The Washington Post
Navigation Bar
Navigation Bar

Related Items
  • State of Play

  • Early Returns

  • Campaigns

    State of Play
    Alabama: James Starting Slow, with Opposition

    State Capital Strategies
    Friday, Feb. 6, 1998

    Slow fund-raising efforts and recent flaps with former allies could prompt the unpredictable Gov. Fob James (R) to change his plans for a reelection bid, Alabama insiders say. The day before James's State of the State address, Lt. Gov. Don Siegleman (D) pulled a headline-grabbing stunt, placing a tattered portable classroom in a parking lot adjacent to the Capitol. The mobile classroom – also known as a trailer – sported a large banner proclaiming, "This is the State of the State." The trailer, which Siegleman had moved at his own expense, was meant as a reference to Alabama's ever-increasing use of portable classrooms in public schools. The Alabama AFL-CIO owns the lot where it sat – a reminder of Siegleman's connection to labor.

    More State Political News From:
    Alaska | Arizona | Florida | Maryland | Massachusetts | New York
    North Carolina | Rhode Island | South Dakota | Washington | Wyoming

    Alaska: Murkowski for U.S. Senate

    AKSen. Frank Murkowski (R-Alaska), once considered a strong gubernatorial challenger, will seek re-election. Lt. Gov. Fran Ulmer (D) and state Sen. Loren Leman (R) publicly pondered campaigns for Murkowski's seat while Murkowski considered a run for governor. Leman reportedly is still considering a gubernatorial bid.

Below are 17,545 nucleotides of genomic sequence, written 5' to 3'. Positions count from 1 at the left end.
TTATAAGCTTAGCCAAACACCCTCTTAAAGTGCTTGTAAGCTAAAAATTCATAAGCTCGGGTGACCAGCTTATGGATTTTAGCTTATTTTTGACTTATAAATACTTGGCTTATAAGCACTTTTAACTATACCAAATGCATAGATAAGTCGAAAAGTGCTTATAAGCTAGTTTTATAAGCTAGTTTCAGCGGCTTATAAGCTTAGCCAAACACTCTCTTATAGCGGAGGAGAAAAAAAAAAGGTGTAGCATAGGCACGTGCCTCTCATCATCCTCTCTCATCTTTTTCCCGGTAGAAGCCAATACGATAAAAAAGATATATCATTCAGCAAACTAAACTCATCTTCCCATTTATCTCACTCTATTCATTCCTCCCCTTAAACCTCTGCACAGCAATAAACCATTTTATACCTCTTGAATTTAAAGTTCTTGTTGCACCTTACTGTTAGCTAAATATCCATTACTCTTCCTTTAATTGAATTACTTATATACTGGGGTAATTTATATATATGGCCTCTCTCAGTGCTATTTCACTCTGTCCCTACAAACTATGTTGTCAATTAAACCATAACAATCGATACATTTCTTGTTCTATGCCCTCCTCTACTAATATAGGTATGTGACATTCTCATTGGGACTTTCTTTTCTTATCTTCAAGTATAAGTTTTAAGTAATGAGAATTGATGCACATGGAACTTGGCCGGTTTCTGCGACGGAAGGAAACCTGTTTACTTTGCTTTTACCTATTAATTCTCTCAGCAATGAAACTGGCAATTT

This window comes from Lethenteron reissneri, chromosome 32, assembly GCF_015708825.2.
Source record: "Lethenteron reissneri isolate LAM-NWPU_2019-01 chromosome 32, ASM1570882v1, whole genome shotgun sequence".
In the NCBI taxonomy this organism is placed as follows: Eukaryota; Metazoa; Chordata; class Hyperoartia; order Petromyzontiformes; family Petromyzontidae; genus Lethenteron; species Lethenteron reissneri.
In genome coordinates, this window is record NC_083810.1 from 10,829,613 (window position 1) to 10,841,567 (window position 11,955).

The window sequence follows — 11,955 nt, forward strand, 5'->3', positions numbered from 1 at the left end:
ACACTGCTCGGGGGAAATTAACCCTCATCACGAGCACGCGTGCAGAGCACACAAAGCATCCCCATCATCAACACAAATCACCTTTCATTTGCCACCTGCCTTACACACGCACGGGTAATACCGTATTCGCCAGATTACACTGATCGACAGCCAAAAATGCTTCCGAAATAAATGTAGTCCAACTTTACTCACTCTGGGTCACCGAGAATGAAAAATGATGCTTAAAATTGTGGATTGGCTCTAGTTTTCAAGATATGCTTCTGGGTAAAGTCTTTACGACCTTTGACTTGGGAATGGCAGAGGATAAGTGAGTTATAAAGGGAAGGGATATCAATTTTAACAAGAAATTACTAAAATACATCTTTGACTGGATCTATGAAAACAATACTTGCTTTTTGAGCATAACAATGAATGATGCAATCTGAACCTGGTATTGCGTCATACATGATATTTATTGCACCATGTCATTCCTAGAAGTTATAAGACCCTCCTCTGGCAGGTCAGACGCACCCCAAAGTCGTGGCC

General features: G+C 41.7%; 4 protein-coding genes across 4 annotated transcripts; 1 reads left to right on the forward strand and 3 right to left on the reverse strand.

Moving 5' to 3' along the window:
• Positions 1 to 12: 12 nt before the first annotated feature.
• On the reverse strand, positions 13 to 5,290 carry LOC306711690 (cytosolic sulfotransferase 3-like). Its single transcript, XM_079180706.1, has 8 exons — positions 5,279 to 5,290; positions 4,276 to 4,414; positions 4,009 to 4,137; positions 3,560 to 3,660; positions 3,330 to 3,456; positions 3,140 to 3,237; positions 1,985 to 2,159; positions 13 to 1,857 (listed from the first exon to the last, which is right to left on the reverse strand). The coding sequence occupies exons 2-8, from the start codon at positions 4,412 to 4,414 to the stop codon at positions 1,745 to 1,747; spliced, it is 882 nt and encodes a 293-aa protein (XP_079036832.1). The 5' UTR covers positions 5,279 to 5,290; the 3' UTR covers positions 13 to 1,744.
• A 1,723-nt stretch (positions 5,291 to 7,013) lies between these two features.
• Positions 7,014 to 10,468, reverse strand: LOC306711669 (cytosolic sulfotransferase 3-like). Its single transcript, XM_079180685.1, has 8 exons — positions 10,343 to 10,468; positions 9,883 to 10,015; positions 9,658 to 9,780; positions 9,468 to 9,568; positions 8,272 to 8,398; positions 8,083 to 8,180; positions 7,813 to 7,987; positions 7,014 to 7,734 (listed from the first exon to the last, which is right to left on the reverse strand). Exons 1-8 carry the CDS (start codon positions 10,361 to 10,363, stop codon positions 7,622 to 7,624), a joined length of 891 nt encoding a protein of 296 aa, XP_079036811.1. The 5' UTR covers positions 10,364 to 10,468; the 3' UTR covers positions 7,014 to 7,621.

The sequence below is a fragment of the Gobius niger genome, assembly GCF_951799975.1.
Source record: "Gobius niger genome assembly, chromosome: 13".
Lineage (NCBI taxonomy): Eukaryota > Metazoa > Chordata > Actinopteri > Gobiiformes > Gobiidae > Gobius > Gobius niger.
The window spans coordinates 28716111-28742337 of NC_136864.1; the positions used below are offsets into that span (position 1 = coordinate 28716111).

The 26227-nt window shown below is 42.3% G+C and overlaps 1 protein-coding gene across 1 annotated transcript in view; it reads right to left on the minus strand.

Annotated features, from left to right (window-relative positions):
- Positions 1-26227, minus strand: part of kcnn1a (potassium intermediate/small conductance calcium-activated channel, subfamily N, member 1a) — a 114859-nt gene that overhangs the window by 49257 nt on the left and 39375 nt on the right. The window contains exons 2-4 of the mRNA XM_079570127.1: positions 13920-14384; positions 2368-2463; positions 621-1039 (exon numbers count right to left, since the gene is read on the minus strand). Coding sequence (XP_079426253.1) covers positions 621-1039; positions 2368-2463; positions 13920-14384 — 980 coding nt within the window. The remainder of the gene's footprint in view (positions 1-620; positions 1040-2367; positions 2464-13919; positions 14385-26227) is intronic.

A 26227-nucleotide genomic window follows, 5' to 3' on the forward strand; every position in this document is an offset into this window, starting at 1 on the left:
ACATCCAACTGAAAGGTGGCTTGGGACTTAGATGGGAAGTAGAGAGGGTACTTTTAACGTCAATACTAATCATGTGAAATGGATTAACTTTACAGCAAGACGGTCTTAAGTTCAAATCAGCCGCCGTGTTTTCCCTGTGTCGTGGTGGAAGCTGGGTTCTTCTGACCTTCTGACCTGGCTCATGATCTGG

Arizona: Symington Sentenced

    AZFormer Arizona Gov. Fife Symington (R) was sentenced on Feb. 2 to 30 months in prison plus five years probation for his 1997 fraud convictions. Symington will likely serve his time at Nellis Prison Camp, a minimum-security federal prison near Las Vegas. Symington is set to enter prison March 20, but his attorneys will try to keep him free on appellate bond. U.S. District Judge Roger Strand imposed the punishment. He also fined Symington $60,000, but U.S. Bankruptcy Judge George Nielsen Jr. will handle the decision regarding restitution at a Feb. 25 hearing.

    Florida: Logan's Influence a Worry

    FLFlorida's five black Democratic state senators, concerned that intraparty squabbling may damage the state Party and black candidates, asked Democratic Rep. Willie Logan to stop attacking state Democrats over his ouster as the party's House leader. Last month, Rep. Ann McKenzie (D) replaced Logan, the first black to be selected speaker designate, following charges that he was not advancing the party's agenda. The House Democratic Caucus' action triggered criticism from black Democratic legislators, black party supporters and the state NAACP. Sens. Matthew Meadows, James Hargrett, Betty Holzendorf, Daryl Jones and William Turner requested in a letter that Logan step down.